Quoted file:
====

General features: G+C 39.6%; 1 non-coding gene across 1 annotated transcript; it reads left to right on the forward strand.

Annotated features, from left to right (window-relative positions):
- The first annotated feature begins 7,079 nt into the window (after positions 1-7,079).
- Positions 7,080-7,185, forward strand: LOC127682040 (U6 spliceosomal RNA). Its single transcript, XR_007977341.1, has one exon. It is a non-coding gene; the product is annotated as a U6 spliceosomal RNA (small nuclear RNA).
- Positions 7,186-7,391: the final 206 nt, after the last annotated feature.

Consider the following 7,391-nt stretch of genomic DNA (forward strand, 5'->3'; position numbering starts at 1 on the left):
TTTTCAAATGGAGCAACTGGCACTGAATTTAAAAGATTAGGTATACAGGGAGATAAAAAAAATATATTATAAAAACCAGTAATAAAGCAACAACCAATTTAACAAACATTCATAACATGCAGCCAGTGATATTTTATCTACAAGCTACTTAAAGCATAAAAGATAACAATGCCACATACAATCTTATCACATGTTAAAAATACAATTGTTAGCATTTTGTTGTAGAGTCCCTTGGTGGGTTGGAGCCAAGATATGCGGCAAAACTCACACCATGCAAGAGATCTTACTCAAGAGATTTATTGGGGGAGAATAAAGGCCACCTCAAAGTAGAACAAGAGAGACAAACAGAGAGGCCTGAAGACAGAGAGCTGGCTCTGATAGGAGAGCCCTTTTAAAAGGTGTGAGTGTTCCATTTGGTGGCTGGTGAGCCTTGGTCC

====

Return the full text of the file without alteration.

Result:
General features: G+C 39.6%; 1 non-coding gene across 1 annotated transcript; it reads left to right on the forward strand.

Annotated features, from left to right (window-relative positions):
- The first annotated feature begins 7,079 nt into the window (after positions 1-7,079).
- Positions 7,080-7,185, forward strand: LOC127682040 (U6 spliceosomal RNA). Its single transcript, XR_007977341.1, has one exon. It is a non-coding gene; the product is annotated as a U6 spliceosomal RNA (small nuclear RNA).
- Positions 7,186-7,391: the final 206 nt, after the last annotated feature.

Consider the following 7,391-nt stretch of genomic DNA (forward strand, 5'->3'; position numbering starts at 1 on the left):
TTTTCAAATGGAGCAACTGGCACTGAATTTAAAAGATTAGGTATACAGGGAGATAAAAAAAATATATTATAAAAACCAGTAATAAAGCAACAACCAATTTAACAAACATTCATAACATGCAGCCAGTGATATTTTATCTACAAGCTACTTAAAGCATAAAAGATAACAATGCCACATACAATCTTATCACATGTTAAAAATACAATTGTTAGCATTTTGTTGTAGAGTCCCTTGGTGGGTTGGAGCCAAGATATGCGGCAAAACTCACACCATGCAAGAGATCTTACTCAAGAGATTTATTGGGGGAGAATAAAGGCCACCTCAAAGTAGAACAAGAGAGACAAACAGAGAGGCCTGAAGACAGAGAGCTGGCTCTGATAGGAGAGCCCTTTTAAAAGGTGTGAGTGTTCCATTTGGTGGCTGGTGAGCCTTGGTCC